Panacea, 13th November – 12th December 2015, 43 Inverness street Gallery, London.


‘The Wound Man’ Illustration From Feldbuch der Wundarzney (Fieldbook of Wound Surgery) by Hans von Gersdorff. Published in Strasbourg in 1519.

What do we do when it hurts? What does it mean to have an open wound?

‘Panacea’ is a one month programme exploring the boundaries of the wounded body as a basic platform for understanding unsolved conflicts. With an intensive schedule of two exhibitions, performance programming and a round table session, the project aims to bring together artists, curators, theoreticians and medical researchers to meditate and express their ideas about the wound, questioning how open trauma – whether physical, political or geographical – can become an opportunity to revise bodily experience.

Participating artists: Hannah Honeywill / Michal Baror / Noga Inbar / Omer Even-Paz / Tessa Tapscott / OPR

Head curator – Bar Yerushalmi

Invited curators – Sofia Lemos / Louise Ashcroft / Jung-In Jung

panacea_epidermis_hannah-honneywill_02Epidermis, ground floor view. Image: 43 inverness street


12th November – 24th November

Participating artists: Hannah Honeywill / Michal Baror / Noga Inbar


Fossils of shell parts, dating back more than 200 million years, still keep traces of their healing process in their spirals. The imperfections of the damaged body canbe traced this far. The wound in its primary state has the same characteristics as it had millions of years ago; a distortion of the tissue, bleeding of the inside vessels and infection.

The wounded, in its primal sense, is firstly a state of openness. It is a portal by which inside and outside meet, where surface and underground mingles with each other, mixing liquids and substances.

Penetrating the Epidermis – the skin’s protective layer – is not just an act of tearing up living tissue, it is the very breaking of our illusion of wholeness. By being wounded, we acknowledge we can break, we can fall, that we are penetrable.

Scanning the Epidermis, enlarging it, reaching to its fractal limits. These methods of confrontation serve as anchor points for the artists exhibiting here. Their ability to trace and point to open cracks or half closed doors become a tactic move when addressing the surface limitation, by its biological, historical or political forms. These wounded objects exist in a state of chronic condition, a durational openness.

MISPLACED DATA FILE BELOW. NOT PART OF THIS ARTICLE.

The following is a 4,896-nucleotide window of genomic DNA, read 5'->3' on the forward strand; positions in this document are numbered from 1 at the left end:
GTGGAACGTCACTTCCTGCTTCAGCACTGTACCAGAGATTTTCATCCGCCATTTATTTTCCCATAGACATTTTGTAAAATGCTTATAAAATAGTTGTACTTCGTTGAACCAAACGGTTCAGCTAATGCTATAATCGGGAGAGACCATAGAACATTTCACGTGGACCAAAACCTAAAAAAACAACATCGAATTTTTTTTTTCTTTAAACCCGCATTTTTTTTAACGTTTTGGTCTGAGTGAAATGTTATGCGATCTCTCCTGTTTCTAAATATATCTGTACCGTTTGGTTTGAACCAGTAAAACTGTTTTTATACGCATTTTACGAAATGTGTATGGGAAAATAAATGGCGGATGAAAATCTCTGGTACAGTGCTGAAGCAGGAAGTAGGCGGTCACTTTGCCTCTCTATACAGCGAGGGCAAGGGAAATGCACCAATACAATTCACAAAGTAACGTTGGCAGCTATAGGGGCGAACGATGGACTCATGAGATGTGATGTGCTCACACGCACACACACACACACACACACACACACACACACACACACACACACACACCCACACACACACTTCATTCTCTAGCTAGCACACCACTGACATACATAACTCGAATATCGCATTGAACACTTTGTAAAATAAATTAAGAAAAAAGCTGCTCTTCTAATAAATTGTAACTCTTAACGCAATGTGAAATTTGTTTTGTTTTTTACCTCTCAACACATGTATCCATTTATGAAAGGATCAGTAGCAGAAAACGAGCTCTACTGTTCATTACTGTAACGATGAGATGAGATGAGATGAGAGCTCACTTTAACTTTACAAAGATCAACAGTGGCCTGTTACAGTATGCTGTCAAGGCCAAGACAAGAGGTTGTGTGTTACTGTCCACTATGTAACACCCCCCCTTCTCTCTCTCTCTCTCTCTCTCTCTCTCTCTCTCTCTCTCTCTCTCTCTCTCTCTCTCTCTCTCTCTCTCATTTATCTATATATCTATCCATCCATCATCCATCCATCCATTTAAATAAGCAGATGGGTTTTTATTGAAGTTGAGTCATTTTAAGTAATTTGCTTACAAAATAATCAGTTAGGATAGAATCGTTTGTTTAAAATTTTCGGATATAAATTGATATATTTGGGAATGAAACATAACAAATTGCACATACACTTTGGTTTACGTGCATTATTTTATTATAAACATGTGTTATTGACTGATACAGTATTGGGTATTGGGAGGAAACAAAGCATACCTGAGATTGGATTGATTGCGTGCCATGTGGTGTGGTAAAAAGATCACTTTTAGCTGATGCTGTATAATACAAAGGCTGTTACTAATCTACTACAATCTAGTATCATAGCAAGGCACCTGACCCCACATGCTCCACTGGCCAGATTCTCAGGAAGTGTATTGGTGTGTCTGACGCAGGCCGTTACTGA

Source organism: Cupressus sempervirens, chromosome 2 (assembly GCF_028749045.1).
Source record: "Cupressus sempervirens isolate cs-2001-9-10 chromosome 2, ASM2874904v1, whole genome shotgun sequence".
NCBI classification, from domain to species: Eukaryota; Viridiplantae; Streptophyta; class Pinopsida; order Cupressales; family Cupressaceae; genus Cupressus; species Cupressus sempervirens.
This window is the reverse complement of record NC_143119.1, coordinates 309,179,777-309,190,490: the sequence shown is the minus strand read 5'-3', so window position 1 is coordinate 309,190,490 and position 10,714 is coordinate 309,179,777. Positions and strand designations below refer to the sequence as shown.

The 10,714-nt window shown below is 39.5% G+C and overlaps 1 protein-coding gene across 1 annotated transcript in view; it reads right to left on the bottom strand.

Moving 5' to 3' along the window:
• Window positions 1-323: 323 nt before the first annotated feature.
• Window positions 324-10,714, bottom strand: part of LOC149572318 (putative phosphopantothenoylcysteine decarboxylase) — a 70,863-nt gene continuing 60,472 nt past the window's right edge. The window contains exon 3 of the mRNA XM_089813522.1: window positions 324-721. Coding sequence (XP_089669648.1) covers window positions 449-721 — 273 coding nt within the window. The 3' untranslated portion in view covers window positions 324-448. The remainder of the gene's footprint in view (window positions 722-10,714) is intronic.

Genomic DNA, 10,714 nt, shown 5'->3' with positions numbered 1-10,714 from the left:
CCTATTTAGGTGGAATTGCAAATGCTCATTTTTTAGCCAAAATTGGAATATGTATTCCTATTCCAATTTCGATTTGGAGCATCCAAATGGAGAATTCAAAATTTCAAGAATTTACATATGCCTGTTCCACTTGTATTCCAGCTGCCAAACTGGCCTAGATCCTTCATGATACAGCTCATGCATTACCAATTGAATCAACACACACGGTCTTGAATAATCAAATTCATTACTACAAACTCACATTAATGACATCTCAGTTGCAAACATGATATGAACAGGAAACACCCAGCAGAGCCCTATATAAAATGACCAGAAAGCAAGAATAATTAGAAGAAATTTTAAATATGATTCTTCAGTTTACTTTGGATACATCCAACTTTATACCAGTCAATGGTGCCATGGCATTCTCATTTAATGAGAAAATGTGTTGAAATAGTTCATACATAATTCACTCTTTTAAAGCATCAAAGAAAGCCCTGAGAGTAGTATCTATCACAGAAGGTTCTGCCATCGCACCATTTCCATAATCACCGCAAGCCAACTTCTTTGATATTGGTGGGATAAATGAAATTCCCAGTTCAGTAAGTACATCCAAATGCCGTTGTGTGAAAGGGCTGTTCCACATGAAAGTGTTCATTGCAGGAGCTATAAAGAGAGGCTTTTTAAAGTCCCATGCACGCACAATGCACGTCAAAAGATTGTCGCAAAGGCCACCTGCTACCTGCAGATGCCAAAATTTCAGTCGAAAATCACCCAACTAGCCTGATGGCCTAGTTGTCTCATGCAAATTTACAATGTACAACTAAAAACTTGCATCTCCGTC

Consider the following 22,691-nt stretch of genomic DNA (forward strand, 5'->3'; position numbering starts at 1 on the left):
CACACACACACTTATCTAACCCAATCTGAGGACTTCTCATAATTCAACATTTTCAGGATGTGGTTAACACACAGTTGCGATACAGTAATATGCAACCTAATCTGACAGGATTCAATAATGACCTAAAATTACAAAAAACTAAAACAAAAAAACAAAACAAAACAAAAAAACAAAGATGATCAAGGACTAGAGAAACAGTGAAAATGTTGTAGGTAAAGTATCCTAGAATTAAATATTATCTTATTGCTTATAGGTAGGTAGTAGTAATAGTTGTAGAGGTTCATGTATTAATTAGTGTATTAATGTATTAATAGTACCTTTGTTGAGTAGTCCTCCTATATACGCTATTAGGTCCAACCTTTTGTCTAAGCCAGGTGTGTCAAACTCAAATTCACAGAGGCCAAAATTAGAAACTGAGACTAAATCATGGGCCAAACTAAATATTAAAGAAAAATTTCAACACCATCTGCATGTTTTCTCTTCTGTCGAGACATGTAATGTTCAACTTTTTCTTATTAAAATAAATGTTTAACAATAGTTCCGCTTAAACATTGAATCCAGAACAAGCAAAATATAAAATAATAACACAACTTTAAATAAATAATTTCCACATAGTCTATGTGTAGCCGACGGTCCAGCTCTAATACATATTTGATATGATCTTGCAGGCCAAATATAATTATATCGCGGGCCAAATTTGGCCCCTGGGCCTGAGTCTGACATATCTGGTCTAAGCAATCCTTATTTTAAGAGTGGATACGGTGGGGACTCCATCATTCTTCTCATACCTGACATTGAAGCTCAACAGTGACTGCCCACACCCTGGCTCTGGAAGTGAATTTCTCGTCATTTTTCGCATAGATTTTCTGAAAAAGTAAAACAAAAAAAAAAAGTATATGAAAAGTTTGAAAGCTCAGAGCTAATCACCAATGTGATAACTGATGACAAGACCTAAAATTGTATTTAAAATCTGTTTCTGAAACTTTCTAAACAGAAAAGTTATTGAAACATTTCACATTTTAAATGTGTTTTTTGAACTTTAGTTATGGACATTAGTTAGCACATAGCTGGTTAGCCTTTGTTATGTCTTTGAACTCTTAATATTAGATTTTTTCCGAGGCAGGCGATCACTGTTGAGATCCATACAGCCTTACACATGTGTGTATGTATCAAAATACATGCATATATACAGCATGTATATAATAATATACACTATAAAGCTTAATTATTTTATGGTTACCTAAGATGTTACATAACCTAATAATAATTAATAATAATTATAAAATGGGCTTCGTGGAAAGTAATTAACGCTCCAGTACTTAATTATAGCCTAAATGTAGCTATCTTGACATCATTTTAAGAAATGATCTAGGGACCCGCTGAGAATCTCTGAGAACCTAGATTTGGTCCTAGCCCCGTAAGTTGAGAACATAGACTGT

This exhibition, in very modest ways, wishes to extend this notion of constant vulnerability. It proclaims not to explain the reasons for the unhealed wound, but meditate over the basic nature of a wounded body in a state of inability to close its holes.

panacea_epidermis_hannah-honneywill_01Hannah Honeywill, Scar (2015). Victorian elm chair, red cotton thread. 60 x 45 x 45cm
types-of-women-in-palestine  Michal Bar Or, Types of Women in Palestine (2012) video, 01:31 min
panacea_epidermis_nogainbar_01Noga Inbar, Phantom series (2015-16), Giant rubber band, Porcelain weight and prints on found paper 265x40x25 cm. Image: 43 inverness street.
panacea1_17_900Noga Inbar, Phantom series – detail (2015-16), A biopsy taken from the skin above the artist tail-bone. print on found paper.
009 Noga Inbar, CUTTING THE EXTREMES (2011-2012), Pencil and print on found maps, collage, 30×40 cm


27th November – 12th December

Participating artists: Omer Even-Paz / Tessa Tapscott / OPR

panacea_dermis_web_01Omer Even-Paz, Hare (2015) Alumium foil and spray paint 60x35x25cm

Observing the dead tissue, dissecting it to depletion; Can the surface reveal a hidden truth?

‘The Sentinel’ (1992), a film by Arnaud Desplechin, tells a story of a forensic medicine student who one day finds a suitcase with a shrunken human head on the train. Fascinated by his discovery, he begins an investigation of his own in order to try to find the head’s identity. The young man, so obsessed in his attempt to reveal information about the head, is left in his laboratory to dissect it till there is nothing left but a collection of unidentified pieces of dead matter. The investigation in his case is nothing, but a ‘dead’ end, a recollection of meaningless layers of skin and bones.

Coming from the Greek word νέκρωσις meaning “the stage of dying” or “the act of killing” the process of necrosis – a premature death of the cells – is in itself a durational event. It seems medical history is continuously obsessed with the hope of finding reason to the stillness of death. Science can trace the symptoms of dying in its biological sense, but not the thing itself. In order to define death we must first define life, or the ceasing of it.

This is of course not a medical investigation, but a reflection over states of lifelessness. Echoing the Pygmalionian desire of trans forming stillness into flesh and bones, the artists presenting here manipulate material into a zombie state of being, rising objects into half-living forms of existence. These ambivalent objects maintain a delicate dispute, resisting collapse yet failling to overcome the limitation of their own mortality.

By investigating the Dermis of things, we are constantly seeking after signs of a living undercurrent. Only to realise the surface is just an illusion, life happens elsewhere.

panacea_dermis_web04Dermis, upper floor view. Image: 43 Inverness street
panacea_dermis_web02Tessa Tapscott, Proud Flesh (2015) G-Clamp, corn pads, vet wrap, beeswax, paprika, food colouring, 38x15x10 cm
panacea_dermis_web03Tessa Tapscott, The coroner: I am sure (2015) Found objects, vet wrap, string, carpet padding, spray foam, hair wax Dimensions variable
panacea_dermis_06_01Omer Even Paz, Donald standing (2015) Aluminum foil and spray paint 130x38x25cm
Tessa Tapscott, City Baby (2015) Found glass, stretch bandage, found old newspaper, 19th century surgery tool, 180x44x10cm

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